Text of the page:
Surprised By Joy
'You must picture me alone in that room at Magdalen, night after night, feeling, whenever my mind lifted for a second from my work, the steady, unrelenting approach of Him whom I so earnestly desired not to meet. That which I greatly feared had at last come upon me. In the Trinity Term of 1929 I gave in, and admitted that God was God, and knelt and prayed: perhaps, that night, the most dejected and reluctant convert in all England.
I did not then see what is now the most shining and obvious thing; the divine humility which will accept a convert even on such terms. The Prodigal Son at least walked home on his own feet. But who can duly adore that Love which will open the high gates to a prodigal who is brought in kicking, struggling, resentful, and darting his eyes in every direction for a chance of escape?' (p.182)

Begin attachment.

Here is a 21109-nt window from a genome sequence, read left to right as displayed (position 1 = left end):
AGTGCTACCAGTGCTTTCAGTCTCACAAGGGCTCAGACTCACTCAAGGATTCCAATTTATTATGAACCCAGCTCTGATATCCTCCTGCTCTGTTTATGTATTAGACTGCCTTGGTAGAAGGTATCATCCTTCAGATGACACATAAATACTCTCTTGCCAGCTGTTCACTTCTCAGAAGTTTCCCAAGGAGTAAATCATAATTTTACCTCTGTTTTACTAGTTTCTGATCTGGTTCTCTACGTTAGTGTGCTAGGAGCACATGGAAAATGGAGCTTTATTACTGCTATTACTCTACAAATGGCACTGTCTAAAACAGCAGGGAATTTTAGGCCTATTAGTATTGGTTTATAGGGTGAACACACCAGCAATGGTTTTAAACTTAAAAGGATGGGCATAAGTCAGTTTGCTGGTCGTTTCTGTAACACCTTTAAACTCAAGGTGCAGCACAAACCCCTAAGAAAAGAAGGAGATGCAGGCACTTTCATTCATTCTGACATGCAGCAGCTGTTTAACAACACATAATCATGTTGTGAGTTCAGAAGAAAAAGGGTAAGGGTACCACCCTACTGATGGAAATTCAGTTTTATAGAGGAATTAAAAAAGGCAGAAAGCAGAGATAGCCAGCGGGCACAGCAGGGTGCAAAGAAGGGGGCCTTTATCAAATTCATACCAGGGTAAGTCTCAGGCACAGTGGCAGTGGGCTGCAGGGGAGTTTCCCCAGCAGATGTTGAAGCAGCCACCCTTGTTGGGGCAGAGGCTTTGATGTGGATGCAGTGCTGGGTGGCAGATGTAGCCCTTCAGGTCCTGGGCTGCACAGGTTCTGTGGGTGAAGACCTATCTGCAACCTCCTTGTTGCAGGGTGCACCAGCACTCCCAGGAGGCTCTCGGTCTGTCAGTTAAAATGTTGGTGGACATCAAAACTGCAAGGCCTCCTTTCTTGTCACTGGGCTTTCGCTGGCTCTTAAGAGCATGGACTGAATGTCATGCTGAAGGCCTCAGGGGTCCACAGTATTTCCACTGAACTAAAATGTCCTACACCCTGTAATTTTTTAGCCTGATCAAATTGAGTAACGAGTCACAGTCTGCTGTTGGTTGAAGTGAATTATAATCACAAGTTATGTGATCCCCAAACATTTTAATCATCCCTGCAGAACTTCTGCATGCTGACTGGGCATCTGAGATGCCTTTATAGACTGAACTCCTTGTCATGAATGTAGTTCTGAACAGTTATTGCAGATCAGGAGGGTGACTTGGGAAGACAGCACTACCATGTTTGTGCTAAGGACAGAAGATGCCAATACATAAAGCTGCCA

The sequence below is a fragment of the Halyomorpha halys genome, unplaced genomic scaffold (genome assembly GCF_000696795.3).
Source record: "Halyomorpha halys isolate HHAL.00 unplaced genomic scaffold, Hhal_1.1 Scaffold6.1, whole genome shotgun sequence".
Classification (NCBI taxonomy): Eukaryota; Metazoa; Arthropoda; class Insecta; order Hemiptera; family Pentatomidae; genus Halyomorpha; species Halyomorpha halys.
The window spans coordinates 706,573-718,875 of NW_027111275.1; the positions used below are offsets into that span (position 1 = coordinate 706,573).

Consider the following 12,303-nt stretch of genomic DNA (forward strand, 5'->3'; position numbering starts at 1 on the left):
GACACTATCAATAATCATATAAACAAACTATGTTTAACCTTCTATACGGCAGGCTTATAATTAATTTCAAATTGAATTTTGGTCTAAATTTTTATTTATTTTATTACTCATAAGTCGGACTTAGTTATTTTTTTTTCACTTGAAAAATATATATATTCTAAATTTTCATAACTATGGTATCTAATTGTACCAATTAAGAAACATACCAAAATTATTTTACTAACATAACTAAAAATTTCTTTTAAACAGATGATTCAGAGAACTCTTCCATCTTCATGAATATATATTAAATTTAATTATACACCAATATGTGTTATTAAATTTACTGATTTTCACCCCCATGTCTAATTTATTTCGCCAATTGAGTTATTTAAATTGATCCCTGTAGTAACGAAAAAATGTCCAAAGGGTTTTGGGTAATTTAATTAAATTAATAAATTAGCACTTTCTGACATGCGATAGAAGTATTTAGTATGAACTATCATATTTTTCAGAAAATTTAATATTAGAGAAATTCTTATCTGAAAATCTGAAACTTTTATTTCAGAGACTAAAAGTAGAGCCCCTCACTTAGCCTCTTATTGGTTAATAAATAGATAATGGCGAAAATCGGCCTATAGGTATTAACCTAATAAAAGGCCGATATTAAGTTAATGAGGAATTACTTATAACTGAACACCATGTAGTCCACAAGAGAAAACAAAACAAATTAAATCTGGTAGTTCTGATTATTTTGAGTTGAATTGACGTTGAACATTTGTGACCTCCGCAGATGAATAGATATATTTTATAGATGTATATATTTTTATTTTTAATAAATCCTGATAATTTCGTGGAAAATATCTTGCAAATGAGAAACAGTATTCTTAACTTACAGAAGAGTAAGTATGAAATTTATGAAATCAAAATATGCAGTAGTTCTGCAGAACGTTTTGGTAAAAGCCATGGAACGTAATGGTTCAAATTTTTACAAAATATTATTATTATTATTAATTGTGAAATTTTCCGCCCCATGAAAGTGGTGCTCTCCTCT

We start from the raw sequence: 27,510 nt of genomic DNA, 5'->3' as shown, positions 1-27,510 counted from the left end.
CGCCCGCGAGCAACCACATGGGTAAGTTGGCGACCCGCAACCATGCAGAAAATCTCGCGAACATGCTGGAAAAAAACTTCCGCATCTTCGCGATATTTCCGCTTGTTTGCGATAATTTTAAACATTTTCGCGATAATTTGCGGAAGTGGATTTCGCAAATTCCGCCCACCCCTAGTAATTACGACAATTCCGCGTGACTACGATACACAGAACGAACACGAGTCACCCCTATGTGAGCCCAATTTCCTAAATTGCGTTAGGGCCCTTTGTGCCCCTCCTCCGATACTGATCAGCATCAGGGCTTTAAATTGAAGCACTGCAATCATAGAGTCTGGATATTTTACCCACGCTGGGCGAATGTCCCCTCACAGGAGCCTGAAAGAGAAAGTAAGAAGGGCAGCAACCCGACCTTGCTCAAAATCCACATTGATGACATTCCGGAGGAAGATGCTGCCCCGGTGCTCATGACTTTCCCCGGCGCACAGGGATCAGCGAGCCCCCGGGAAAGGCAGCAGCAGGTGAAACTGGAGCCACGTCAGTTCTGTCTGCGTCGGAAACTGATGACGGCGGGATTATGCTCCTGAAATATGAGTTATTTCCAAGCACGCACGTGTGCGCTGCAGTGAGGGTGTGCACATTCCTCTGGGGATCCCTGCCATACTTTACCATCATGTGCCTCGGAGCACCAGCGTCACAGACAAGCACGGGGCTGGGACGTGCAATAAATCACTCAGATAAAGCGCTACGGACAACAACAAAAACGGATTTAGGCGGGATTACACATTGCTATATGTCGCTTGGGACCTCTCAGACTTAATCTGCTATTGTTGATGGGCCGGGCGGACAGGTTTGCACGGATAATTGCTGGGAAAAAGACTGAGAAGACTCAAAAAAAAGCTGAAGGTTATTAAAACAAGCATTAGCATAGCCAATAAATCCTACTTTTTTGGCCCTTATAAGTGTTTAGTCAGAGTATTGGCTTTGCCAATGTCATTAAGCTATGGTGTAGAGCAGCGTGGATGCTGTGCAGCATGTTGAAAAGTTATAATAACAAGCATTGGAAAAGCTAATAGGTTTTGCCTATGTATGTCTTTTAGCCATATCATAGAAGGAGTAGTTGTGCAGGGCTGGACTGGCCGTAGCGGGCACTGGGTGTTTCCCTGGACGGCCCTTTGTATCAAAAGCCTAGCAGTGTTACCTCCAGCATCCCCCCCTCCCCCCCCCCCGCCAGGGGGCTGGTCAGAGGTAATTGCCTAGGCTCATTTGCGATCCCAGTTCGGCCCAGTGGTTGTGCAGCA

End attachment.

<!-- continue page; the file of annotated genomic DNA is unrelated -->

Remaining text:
This morning on the train I finished Surprised By Joy by C.S. Lewis. Written in 1935, this is really a fantastic little book, easy to read, and timeless in it's subject matter. In a very frank and down to earth manner, Lewis writes his autobiography, which centres on his quest to capture and define 'joy', and in the process, moving from Atheism, to Theism, to eventually meeting God.
As an autobiography it is somewhat vague, and large chunks of his life are brushed over or ignored completely (for example, he goes to war and is wounded in battle, all of which is described in about three sentences!). But as a record of a fellow humans' spiritual discovery, it is fascinating.
As the chunk I quoted above suggests, Lewis has no desire whatsoever to become a Christian, and he does everything he can to try and explain it away, but it tells of the beautiful, gentle and lovingly unerring way that God quietly pursues Him, guiding him eventually to the place he needs to be. It is a great reminder of God's beautiful character, and in the futility of trying to be 'your own person'.